National Association of Realtors Chief Economist Lawrence Yun on Tuesday projected that 2020 total home sales will squeak past 2019 numbers in a conversation Tuesday with RE/MAX Chief Customer Officer Nick Bailey during his virtual morning show, “Good Morning RE/MAX.”
In mid-March, a massive scare hit the market. Safety concerns over the virus escalated and, as Yun recalled, worries rose over everything from touching doorknobs to economic concerns about the accompanying slump.
“Here we are on the first day of September and people are much more relaxed,” Yun said. “The market activity is doing better now than one year ago. People say last year was a good year. We are now outperforming [last year].”
Yun says he believes home sales will be slightly ahead of 2019, and then up even more in 2021, rising 8 percent year over year. A total of 5.34 million homes were sold in 2019, according to data from NAR.
“This market momentum is very solid,” Yun said.
Double-digit unemployment should be a concern about the general health of the economy, but so far, those who work higher wage office jobs haven’t been tremendously impacted by COVID-19’s economic headwinds. Most of the losses are in lower-wage sectors and ones that require working in person, like hospitality, according to Yun.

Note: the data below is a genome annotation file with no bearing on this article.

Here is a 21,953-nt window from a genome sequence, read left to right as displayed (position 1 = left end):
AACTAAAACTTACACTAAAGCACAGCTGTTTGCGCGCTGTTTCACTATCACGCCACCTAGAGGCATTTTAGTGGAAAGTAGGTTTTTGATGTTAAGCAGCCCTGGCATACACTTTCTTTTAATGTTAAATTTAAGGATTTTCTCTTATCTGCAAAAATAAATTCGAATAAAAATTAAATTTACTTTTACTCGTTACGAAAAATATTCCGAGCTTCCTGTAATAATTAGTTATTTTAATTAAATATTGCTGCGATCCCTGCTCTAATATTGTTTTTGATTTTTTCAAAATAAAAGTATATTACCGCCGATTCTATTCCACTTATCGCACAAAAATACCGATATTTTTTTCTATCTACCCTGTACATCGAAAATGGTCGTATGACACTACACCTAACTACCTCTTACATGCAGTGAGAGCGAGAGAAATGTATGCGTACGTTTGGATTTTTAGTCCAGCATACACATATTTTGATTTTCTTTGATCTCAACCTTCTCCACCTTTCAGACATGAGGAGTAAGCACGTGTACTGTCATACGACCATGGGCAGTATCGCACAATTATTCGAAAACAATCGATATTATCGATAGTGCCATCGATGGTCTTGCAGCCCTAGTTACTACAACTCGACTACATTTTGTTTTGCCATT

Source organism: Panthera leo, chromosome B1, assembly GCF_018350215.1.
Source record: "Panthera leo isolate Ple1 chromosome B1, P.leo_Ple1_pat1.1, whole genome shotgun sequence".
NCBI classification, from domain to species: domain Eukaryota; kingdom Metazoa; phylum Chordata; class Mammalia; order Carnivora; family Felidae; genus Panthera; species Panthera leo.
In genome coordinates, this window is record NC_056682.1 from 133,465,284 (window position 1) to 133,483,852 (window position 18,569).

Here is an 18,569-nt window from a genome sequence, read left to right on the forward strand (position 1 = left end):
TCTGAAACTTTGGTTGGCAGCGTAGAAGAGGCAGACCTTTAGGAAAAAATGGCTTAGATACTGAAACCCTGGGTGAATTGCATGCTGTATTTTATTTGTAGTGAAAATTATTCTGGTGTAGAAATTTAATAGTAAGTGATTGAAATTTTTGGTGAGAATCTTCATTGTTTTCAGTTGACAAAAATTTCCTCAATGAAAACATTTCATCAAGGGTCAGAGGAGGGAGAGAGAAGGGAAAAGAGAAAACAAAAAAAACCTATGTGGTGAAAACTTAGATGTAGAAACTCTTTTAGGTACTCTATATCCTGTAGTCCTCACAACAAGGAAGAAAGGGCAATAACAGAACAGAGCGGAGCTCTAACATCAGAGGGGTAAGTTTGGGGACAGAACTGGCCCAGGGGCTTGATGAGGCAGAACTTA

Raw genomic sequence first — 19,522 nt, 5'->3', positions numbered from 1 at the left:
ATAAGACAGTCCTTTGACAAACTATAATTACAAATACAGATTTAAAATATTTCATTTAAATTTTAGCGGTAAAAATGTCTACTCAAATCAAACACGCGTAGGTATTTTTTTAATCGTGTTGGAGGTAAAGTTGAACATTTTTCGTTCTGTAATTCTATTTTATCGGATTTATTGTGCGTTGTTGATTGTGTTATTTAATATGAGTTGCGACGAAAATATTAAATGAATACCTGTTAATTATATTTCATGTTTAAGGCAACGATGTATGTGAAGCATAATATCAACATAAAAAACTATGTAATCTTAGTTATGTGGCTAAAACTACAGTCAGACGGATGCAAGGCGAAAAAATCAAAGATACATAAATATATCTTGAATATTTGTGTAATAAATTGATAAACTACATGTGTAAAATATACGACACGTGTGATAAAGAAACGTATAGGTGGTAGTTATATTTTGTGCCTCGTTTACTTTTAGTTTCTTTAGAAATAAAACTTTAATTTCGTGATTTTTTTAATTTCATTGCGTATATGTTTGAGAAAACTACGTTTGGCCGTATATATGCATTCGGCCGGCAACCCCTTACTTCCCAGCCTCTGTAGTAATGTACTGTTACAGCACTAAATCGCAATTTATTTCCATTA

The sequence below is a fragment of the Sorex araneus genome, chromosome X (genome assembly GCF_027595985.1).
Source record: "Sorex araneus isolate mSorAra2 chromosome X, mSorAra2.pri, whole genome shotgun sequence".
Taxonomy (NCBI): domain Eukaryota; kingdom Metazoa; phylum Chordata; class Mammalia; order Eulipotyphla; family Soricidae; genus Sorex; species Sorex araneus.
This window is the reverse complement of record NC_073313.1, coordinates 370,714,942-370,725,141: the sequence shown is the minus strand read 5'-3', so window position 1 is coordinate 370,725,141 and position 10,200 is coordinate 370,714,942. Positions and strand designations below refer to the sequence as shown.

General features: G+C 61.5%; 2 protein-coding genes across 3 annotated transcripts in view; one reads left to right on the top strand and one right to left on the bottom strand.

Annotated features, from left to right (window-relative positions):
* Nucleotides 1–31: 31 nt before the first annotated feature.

People who work in office jobs can video conference and be more productive, according to Yun, who estimates that as much as 25 percent of the workforce will have a more flexible work schedule, with the ability to work from home a few days a week, once the pandemic is over. Prior to the pandemic, only 5 percent of the workforce worked from home, Yun added.
“This demand and ability to work from home is giving fuel to the secondary housing market,” Yun said.
Yun doesn’t believe the U.S. is currently in a housing bubble because there’s still demand in the pipeline. Data from the Mortgage Bankers Association last week showed home purchase application were up more then 30 percent year over year and that buyer demand will continue into 2021.
That massive buyer demand is also going to ensure that this crisis doesn’t mirror the housing crisis that ravaged the industry more than a decade ago. The buyer demand will absorb any foreclosed properties quickly, and sellers likely haven’t burned all their home equity like in 2008.
“I don’t think we will have any resemblance of what happened in 2007 and 2008, with massive foreclosures and prices plummeting,” Yun said.
There will also be a vaccine eventually, which will provide a significant economic boost.
Yun does believe that there needs to be more inventory on the market because he doesn’t want prices to spike too much and lockout first-time homebuyers. The industry is beginning to see builders get more permits, however, which could be a good sign, Yun said.
“Perhaps in the middle of 2021, we will have more semblance of a balanced market.”